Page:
Skift Take

Google has made several announcements in recent weeks about how its generative AI model is being used to power next-generation travel technologies.

Google is fully in its Gemini era. That’s what the CEO said during the tech giant’s latest developer conference, and we’re seeing it with the company’s own consumer-facing products, and also through partnerships with travel companies.

Google has made several announcements in recent weeks. “You should expect a lot more in the travel space,” Carrie Tharp, vice president of strategic industries for Google Cloud, told Skift in early April.

Some of these projects will be part of the discussion at the inaugural Skift Data + AI Summit next week in New York City.

Google Products for Consumers

Google most recently shared its work on trip planning capabilities for search and Gemini Advanced, its equivalent to ChatGPT Plus for paid members. 

Earlier this year, Google released some new AI features in Maps to help users with trip planning. App users can now see key photos and reviews that summarize people’s favorite aspects of a specific restaurant or place. The AI can also help identify what a dish in one of those photos is called and then pull out the most notable reviews that mention that dish. 

Maps users can also see AI-generated summaries for electric vehicle charging stations, meant to help users more easily locate them. 

Google is continuing to integrate new AI features into software for physical products, including laptops and mobile phones. A new capability on Android devices allows users to translate content, such as a menu, on the screen without switching apps. It’s part of the Circle to Search tool that was released in January, which allows Android users to initiate a Google search by circling text or an image on the screen.

Sabre: Airline Retail 

Sabre last week announced its new retailing platform for airlines, powered by Google’s AI. 

SabreMosaic is meant to help airlines create, sell, and deliver personalized retail experiences akin to modern online shopping. Traditional airline retail is based on decades-old tech and processes that generally makes air travel shopping a more disjointed experience than on a website like Amazon.  

SabreMosaic includes multiple products and allows airlines to adopt only what they need. Products include tools for airfare and add-on offers based on real-time information, software meant to reduce the impact of delays and cancellations, various payment options, market analytics, and more. 

Sabre is testing the retail platform with American Airlines, Virgin Australia, Air Serbia, and Oman Air. 

“Airlines are becoming sophisticated retailers and need the same data-driven insights and AI tools to optimize their businesses and better serve their customers as other consumer services,” said Thomas Kurian, CEO of Google Cloud, in a statement. “Through our work with Sabre, we are helping airlines harness their data to make faster, more informed decisions that improve operations, personalize marketing, and ultimately increase customer satisfaction.”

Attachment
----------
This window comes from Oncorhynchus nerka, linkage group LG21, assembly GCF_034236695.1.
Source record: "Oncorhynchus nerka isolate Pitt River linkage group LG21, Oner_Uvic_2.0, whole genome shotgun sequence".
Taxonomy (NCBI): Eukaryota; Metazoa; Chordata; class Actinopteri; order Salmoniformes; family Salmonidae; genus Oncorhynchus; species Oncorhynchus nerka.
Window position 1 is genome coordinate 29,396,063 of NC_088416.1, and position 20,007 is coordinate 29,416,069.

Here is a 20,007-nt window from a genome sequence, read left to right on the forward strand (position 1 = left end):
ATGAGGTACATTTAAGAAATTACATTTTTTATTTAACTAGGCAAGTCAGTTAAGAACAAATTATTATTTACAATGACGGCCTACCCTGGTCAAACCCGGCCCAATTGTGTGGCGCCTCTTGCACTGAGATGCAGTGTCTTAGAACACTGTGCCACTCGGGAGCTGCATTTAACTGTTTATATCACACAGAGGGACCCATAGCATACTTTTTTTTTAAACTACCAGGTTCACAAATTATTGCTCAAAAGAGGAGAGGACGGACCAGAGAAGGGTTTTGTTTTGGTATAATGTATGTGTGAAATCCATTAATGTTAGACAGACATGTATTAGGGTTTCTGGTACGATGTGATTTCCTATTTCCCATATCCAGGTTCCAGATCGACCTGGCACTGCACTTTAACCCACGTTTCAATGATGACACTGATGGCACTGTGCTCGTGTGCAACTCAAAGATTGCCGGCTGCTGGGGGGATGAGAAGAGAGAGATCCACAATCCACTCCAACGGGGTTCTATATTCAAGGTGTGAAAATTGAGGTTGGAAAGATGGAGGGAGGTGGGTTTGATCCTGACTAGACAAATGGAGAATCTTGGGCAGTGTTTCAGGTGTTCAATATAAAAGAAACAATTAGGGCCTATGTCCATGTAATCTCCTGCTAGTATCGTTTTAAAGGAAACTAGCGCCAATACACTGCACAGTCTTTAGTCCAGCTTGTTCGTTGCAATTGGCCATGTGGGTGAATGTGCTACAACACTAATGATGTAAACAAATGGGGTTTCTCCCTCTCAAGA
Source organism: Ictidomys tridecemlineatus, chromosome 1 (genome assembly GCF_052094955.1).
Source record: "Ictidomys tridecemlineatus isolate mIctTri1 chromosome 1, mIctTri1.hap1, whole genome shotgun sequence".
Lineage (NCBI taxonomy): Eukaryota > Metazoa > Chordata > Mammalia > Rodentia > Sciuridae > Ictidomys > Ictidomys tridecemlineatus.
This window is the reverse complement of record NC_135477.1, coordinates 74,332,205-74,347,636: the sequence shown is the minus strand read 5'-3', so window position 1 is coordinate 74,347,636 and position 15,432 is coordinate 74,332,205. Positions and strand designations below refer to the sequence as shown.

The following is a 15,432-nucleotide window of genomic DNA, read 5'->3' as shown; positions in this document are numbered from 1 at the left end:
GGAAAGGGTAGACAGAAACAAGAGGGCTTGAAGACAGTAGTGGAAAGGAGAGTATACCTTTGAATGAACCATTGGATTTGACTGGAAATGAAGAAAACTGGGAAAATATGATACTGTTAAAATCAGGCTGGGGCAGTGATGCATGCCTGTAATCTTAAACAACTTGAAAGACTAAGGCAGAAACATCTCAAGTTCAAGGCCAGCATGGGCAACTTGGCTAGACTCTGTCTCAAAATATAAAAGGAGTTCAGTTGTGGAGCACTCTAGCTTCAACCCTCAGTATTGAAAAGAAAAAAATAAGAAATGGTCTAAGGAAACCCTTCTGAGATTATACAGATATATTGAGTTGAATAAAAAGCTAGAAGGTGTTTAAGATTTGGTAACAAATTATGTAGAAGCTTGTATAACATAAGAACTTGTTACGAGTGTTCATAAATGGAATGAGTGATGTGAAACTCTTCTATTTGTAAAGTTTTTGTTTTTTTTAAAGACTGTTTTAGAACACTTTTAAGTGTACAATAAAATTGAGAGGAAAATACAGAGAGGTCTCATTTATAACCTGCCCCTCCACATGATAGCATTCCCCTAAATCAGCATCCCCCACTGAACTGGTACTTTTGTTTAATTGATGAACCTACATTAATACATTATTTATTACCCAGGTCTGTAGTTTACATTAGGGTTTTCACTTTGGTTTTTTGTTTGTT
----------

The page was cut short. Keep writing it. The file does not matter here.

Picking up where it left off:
McKinsey has estimated that this type of next-generation airline retailing could be worth $40 billion by 2030. That would represent up to an additional 4% of current industry revenue, an equivalent of $7 per passenger. 

Amadeus last year released a similar platform with tech from Microsoft and OpenAI. 

Alaska Airlines: Flight Planning

Alaska Airlines is testing a new trip planner built with tech from OpenAI, and there’s another coming later this year built with tech from Google. 

While the first trip planner was built as a simple tool, developers are building the next one to leverage multiple Google travel technologies and create a more in-depth experience, according to Natalie Bowman, managing director of product and digital experiences for Alaska Airlines. 

It starts with a search in everyday language. During a demo with Skift, Bowman used the example prompt, “I want to see bio luminescent sea creatures.”

It responds with an interactive map with filters including for the airport of departure and trip length. It also includes a group of potential locations with airfare cost and an AI-generated description of each.

The airline will release the tool later this year beginning with a small percentage of website visitors.

Alaska Airlines is developing a trip planner powered by Google AI. Source: Alaska Airlines

IHG: Trip Planning

​​IHG Hotels & Resorts later this year is planning to release a trip planning tool powered by Google’s AI as a feature within its One Rewards mobile app.

The first version of the AI tool will focus on helping users with the “dreaming phase” of travel. 

The long-term vision is that the chatbot will be able to answer general and specific questions, and there could be integrations from third-party travel companies for products like events and attractions bookings. 

Examples of prompts that IHG said the future chatbot will be able to answer:

  •  “Give me four late-night dinner options near the InterContinental London Park Lane.” 
  • “Does the Kimpton Shinjuku Hotel in Tokyo allow pets?” 
  • “What jazz shows are happening near the Holiday Inn Express Manhattan Times Square South the weekend of October 12th?” 

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Tags: alaska airlines, artificial intelligence, google, ihg, online travel newsletter, sabre, the prompt

Photo credit: Google has integrated AI into traditional search and more. Arkan Perdana / Unsplash

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